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10/22/2013
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IBM Creates Federal Cloud Innovation Center

Center focuses on encouraging government agencies to adopt open standards for cloud computing.

IBM has opened a Federal Cloud Innovation Center in Washington, D.C., with 500 employees on board to help government agencies adopt cloud services and open standards.

The Federal Cloud Innovation Center will connect agencies with experts in cloud computing, including software as a service, platform as a service, infrastructure as a service, and business process as a service. The experts range from IBM researchers to IT infrastructure architects to software developers. Consultants with agency-specific expertise will also be part of the staff.

The center will be headed by Jane Snowdon, IBM's chief innovation officer for U.S. Federal. Snowdon spent 17 years at IBM Research, and was appointed to the newly created position in June. She's tasked with developing strategies for government clients in emerging areas, such as big data, cloud computing and mobile.

[ What should agencies consider before they sign on with a cloud provider? Read Avoiding Cloud Lock-In. ]

Expanding adoption of open standards for cloud computing across the federal government is one of the center's main goals. IBM said it will use its knowledge of cloud standards and other open protocols to help agencies quickly and securely deploy open technologies in their cloud environments.

Last year IBM became a member of the OpenStack Foundation, which promotes the development, distribution and implementation of the OpenStack cloud operating system. OpenStack is a cloud computing project for service providers, enterprises, academia and federal agencies that want to build public or private clouds.

"As agencies look to the cloud for IT cost savings and innovation, the Federal Cloud Innovation Center will help government agencies explore and understand why adopting open standards for cloud computing is the right path to meeting this goal," Anne Altman, general manager of IBM U.S. Federal, said in an email. "We believe that agencies that choose cloud vendors that take a propriety approach to technology risk building dead-end clouds and will not be able to keep pace with new features and the innovation emerging continually from open source cloud solutions."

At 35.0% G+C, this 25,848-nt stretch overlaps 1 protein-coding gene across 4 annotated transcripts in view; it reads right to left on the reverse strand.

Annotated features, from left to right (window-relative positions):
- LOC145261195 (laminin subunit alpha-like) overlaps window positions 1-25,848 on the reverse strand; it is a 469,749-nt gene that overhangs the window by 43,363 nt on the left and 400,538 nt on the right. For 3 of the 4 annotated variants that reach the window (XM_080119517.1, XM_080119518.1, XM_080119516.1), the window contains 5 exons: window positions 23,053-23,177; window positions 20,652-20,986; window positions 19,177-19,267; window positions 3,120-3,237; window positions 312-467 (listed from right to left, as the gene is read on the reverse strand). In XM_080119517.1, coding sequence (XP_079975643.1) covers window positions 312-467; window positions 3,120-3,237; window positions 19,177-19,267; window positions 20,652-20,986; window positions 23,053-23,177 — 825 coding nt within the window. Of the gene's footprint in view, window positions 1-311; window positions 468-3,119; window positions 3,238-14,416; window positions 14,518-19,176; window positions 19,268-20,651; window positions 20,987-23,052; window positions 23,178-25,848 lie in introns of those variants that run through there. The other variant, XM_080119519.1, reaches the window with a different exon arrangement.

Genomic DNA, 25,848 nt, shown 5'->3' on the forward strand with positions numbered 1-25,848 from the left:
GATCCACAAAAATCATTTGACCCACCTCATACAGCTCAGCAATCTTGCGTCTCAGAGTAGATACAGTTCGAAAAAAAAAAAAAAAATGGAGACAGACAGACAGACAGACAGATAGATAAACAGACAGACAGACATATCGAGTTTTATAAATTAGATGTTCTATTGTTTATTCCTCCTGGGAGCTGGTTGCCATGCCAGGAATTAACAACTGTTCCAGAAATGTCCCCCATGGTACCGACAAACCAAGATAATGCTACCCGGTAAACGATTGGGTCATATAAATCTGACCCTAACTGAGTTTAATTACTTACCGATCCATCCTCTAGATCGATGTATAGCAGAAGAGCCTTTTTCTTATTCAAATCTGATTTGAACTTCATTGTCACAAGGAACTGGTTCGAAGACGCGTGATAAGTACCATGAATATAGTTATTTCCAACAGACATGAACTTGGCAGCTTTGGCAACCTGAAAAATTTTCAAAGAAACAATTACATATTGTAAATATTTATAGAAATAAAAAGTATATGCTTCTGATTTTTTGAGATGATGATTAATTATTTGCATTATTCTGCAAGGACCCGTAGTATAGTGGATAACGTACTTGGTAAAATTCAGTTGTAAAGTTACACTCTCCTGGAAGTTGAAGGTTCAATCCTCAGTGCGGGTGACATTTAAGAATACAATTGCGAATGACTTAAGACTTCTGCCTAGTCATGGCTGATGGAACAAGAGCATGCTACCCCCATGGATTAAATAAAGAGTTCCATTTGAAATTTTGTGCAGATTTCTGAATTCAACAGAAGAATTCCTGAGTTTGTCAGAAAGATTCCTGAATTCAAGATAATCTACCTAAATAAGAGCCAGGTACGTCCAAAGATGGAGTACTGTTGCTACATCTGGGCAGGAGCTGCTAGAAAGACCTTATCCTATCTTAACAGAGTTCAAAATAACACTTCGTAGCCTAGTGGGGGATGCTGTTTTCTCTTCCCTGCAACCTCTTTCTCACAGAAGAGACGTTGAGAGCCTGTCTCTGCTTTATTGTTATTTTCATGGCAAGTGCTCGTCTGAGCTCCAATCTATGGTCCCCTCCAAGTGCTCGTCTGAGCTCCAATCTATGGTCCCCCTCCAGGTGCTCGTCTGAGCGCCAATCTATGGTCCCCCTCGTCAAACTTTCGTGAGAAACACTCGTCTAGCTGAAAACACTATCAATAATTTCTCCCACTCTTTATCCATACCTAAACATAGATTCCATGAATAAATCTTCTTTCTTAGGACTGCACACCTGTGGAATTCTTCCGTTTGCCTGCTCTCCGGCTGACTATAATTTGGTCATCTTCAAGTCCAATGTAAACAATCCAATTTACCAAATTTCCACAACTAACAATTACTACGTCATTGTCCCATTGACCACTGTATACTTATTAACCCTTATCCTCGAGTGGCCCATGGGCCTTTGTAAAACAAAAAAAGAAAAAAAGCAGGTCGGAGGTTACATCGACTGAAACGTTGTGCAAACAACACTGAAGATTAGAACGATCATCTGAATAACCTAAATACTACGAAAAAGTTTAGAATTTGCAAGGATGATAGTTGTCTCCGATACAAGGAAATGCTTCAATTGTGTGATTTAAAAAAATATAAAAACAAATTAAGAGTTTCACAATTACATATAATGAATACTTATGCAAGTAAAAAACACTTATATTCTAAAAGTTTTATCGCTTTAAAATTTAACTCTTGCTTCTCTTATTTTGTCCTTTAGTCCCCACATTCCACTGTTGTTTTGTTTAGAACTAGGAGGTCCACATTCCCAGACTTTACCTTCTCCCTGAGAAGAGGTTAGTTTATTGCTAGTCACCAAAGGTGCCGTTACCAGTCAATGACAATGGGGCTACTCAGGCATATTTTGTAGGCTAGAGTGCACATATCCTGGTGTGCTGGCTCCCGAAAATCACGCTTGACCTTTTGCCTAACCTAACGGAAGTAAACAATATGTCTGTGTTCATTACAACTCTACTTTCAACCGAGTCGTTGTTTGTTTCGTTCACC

The center will also work with agencies on security innovations such as new methods for data encryption in the cloud, according to IBM. Additionally, agencies will have access to IBM's portfolio of 3,600 cloud APIs for integration and hardware configurations. These APIs allow faster customization of cloud services to the agencies' specific needs, the company said.

Other resources to be offered by IBM at the Federal Cloud Innovation Center include SmartCloud for Government, a cloud environment that complies with the Federal Information Security Management Act (FISMA) and is part of IBM's federal data centers. The General Services Administration (GSA) recently signed a deal with IBM to implement SmartCloud for Government. Under the five-year, $30 million contract, IBM will provide GSA with a cloud infrastructure for a new order management system and advanced analytics.

IBM is also among 10 companies that have signed indefinite delivery, indefinite quantity (IDIQ) contracts with the Department of the Interior (DOI), valued up to $1 billion each. DOI plans to migrate its IT operations to the cloud, which, according to experts, could set the agency on a path toward becoming a major government cloud service provider.

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WKash
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WKash,
User Rank: Author
10/22/2013 | 9:23:55 PM
re: IBM Creates Federal Cloud Innovation Center
The battle for cloud dominance is heating up. The news that IBM is committing 500 employees and some of its top research and innovation staffers to the Washington, D.C. innovation center follows recent news that Amazon Web Services had opened a 500-person office in Herndon Va.
cbabcock
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cbabcock,
User Rank: Strategist
10/29/2013 | 1:35:35 AM
re: IBM Creates Federal Cloud Innovation Center
IBM would have been better off investing earlier in this initiative than in challenging the CIA's award of a cloud services contract to Amazon Web Services. It mainly called attention to the fact that Amazon's proposal stood up well to critical review. IBM usually follows the rule, concentrate on applying your own strengths, not on striking a blow at a successful competitor.So far, it's gambled on the latter strategy and lost.
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